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Rural News

50,000 line up outside Tropical Park seeking post-hurricane food assistance

Miami Herald | Posted on October 19, 2017

Tens of thousands of wilting South Floridians stood hours in the sweltering, soggy heat Sunday at Tropical Park, waiting to apply for special food stamps available only to victims Hurricane Irma, stunning state officials who were expecting just a fraction of that response. “We’ve been dealing with about 10,000 people a day,” said Ofelia Martinez, the Miami site manager for the state Department of Children and Families (DCF). “But when we opened the doors this morning, the police told us there were already 50,000 people waiting outside.”


Survival Rates of Rural Businesses: What the Evidence Tells Us

Choices magazine | Posted on October 19, 2017

Across the rural-urban divide the average five-year survival rate across all birth year cohorts for urban (metro) counties was less than for rural (non-metro) counties, 67% and 70%, respectively.  This is consistent with the findings of others (Buss and Lin, 1990; Renski, 2009; Yu, Orazem, and Jolly, 2011).  If the definitions of rural and urban are refined along a broader spectrum from large urban to remote sparsely populated rural, the relatively high survival rates in rural areas becomes even more pronounced (Figure 2). In fact, the analysis reveals a survival gradient along the rural-urban spectrum.  At the extremes, new businesses in remote small rural areas have a five-year survival rate of 72% which is statistically significantly greater than the largest urban areas where the rate is 67%. 


Immigrants are backbone of Wisconsin's dairy operations

The Chippewa Herald | Posted on October 19, 2017

Immigration as a top line issue for dairy farmers would have been unthinkable just a generation ago when Wisconsin’s agricultural landscape was dominated by small and medium-sized dairy farms run by the families that owned them.Now, the nation’s No. 2 milk producing state is home to a growing number of large concentrated animal feeding operations. These businesses, which operate 24/7, year-round, require work that farmers insist most Americans will not do.Nationally, more than half of dairy workers are immigrants, according to a 2015 industry-sponsored study, with farms that employ immigrant labor producing 79 percent of the nation’s milk.The Wisconsin Center for Investigative Journalism asked farmers, academics, a union activist and the state’s recently retired agriculture secretary how Wisconsin’s dairy industry came to rely on immigrants to keep it afloat — and what could be done to put it on a more sustainable and legal path.The answers include raising wages and benefits paid to dairy employees, increasing automation so jobs are less physically demanding and farmers need fewer workers, and changing federal law so immigrants can work here legally.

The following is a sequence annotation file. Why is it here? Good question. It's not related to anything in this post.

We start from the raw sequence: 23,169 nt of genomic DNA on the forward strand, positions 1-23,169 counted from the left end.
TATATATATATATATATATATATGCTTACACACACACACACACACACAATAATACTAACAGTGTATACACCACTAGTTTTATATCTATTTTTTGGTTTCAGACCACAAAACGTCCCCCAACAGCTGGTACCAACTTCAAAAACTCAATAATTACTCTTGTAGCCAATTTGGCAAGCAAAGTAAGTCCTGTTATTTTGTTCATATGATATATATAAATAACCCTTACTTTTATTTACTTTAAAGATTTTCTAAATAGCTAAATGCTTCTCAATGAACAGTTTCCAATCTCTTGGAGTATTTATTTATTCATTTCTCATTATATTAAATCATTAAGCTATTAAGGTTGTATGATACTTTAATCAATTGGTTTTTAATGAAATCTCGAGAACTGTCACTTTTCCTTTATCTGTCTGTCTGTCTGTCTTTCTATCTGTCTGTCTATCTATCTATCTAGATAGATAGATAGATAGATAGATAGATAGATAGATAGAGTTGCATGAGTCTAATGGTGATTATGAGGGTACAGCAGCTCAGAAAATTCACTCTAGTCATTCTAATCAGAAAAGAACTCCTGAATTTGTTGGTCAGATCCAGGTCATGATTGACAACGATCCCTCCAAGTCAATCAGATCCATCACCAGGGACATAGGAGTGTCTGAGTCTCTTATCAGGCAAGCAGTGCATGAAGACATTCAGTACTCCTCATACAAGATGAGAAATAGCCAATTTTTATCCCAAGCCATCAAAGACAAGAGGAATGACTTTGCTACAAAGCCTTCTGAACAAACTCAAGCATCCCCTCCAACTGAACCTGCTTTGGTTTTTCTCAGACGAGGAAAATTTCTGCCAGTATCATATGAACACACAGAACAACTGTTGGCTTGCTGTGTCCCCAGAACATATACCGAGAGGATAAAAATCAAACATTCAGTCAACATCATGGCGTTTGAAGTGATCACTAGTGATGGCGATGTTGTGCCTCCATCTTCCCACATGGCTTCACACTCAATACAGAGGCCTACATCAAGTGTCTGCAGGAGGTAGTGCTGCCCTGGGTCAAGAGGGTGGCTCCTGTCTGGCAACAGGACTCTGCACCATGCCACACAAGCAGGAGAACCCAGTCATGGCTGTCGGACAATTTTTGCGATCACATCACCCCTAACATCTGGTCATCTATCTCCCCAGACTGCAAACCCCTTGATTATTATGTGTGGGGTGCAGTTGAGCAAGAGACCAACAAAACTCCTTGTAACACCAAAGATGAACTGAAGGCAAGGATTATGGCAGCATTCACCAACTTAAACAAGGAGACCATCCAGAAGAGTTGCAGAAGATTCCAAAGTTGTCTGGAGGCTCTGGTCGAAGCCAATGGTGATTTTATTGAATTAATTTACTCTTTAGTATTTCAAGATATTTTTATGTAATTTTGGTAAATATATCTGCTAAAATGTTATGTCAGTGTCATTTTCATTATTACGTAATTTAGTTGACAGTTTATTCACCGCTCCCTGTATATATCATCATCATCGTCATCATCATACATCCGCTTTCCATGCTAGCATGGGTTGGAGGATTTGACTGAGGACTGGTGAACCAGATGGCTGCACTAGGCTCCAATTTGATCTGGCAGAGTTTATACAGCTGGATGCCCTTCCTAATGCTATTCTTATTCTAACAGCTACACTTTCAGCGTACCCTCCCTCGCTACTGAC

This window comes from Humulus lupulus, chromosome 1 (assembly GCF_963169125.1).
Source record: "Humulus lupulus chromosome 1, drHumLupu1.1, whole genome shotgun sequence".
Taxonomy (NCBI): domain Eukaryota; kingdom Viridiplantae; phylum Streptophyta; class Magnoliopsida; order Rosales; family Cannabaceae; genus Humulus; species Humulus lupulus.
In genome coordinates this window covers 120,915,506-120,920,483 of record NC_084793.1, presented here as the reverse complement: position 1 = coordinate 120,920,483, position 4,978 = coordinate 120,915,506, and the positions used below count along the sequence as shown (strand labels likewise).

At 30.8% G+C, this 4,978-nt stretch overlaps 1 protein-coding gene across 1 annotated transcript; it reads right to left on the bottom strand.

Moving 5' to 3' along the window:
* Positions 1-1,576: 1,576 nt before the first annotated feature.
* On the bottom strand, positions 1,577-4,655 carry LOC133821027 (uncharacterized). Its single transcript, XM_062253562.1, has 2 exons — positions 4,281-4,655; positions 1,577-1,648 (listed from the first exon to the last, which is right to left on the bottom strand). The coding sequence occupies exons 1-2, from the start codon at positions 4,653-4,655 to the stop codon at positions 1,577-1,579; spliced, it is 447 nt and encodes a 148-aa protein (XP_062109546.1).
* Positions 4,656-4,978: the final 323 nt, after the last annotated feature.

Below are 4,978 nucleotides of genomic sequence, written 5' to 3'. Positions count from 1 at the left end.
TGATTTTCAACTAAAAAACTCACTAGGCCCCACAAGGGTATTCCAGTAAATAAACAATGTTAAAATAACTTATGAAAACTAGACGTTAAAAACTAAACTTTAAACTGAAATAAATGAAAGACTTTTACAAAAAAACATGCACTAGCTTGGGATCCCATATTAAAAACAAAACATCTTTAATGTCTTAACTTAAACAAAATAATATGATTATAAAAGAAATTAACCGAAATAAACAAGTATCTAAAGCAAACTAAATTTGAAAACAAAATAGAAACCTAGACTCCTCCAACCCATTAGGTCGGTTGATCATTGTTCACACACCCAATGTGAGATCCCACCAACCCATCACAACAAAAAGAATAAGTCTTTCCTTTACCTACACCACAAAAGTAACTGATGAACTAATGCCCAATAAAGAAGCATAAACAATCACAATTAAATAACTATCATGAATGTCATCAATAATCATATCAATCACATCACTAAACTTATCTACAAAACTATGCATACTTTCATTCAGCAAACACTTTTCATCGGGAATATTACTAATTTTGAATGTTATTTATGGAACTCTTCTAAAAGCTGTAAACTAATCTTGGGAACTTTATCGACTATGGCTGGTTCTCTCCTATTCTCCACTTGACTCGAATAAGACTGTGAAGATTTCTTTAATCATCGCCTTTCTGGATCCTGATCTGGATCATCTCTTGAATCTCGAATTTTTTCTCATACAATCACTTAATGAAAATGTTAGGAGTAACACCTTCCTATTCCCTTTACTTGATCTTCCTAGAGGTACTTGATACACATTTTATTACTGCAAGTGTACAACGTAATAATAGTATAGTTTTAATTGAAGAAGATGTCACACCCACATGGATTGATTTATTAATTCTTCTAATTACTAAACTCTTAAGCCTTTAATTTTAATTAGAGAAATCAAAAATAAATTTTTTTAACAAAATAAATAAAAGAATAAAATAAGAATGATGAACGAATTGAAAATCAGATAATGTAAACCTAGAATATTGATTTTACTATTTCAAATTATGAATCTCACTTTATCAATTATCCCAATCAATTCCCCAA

How Washington's formula for fighting wildfires makes them worse

The Los Angeles Times | Posted on October 19, 2017

The absurd way in which Washington pays to put out wildfires throughout the West is making a dangerous situation even more so. It’s a rare point of bipartisan agreement in Congress that a fix is urgently needed, particularly as fires grow in duration and intensity. The root problem: the U.S. Forest Service is strapped for cash. Its firefighting budget amounts to a fraction of what it actually costs to fight fires. Not sending firefighters is hardly an option. Even in the wine country blazes, which are not on federal land, the service has sent 1,500 firefighters to help out the California Department of Forestry and Fire Protection, along with dozens of fire engines, air tankers, helicopters and water scoopers.The Forest Service has no choice but to pay for the assistance by raiding funds from other programs in its budget — many of them oriented toward preventing the very fires it is fighting. Prevention efforts are put aside as dollars are funneled to putting out flames.To put it in perspective: About 56% of the agency’s budget now gets consumed fighting fires. In 1995, not even a sixth of its budget was spent there. That is a lot of fire prevention work going undone.


Puerto Rico's Environmental Catastrophe

The Atlantic | Posted on October 19, 2017

Hurricane Maria has exposed and intensified the island’s ecological crisis and its human consequences. Can it build a sustainable future? We’d followed the path that Hurricane Maria’s eye had taken along the highway to the west of San Juan. Three weeks after the storm, the tropical green was just starting to come back, sprouting over the brown wounds of mud and giant trees pulled up from their roots. Here in Arecibo, a small municipality about 40 minutes from San Juan on a good day, high-water marks from the flood stood out on building walls, seven or eight feet high. Obliterated houses marked the deserted hamlets along the road. Smokestacks had been snapped in half and wires lay slack where giant power pylons had fallen. The Río Grande de Arecibo that cuts through the municipality remained an swollen brown expanse, still threatening to drown bridges and homes. Arecibo was a ghost town. Across the island, residents already beset by water and food shortages are also facing real threats of contamination that have already spread illness and worse. “All of this is just the beginning,” Conty said. “This is catastrophic.” Puerto Rican water utility had pumped water from a well in the Dorado Groundwater Contamination Site, which had been closed off to avoid human exposure to the carcinogens tetrachloroethylene and trichloroethylene, in order to distribute water to citizens who’d queued up in long lines. While the well in question had been found to be within certain federal safety standards for the industrial chemicals chloroform and PCE, residents await further tests to assess the quality of the Dorado water.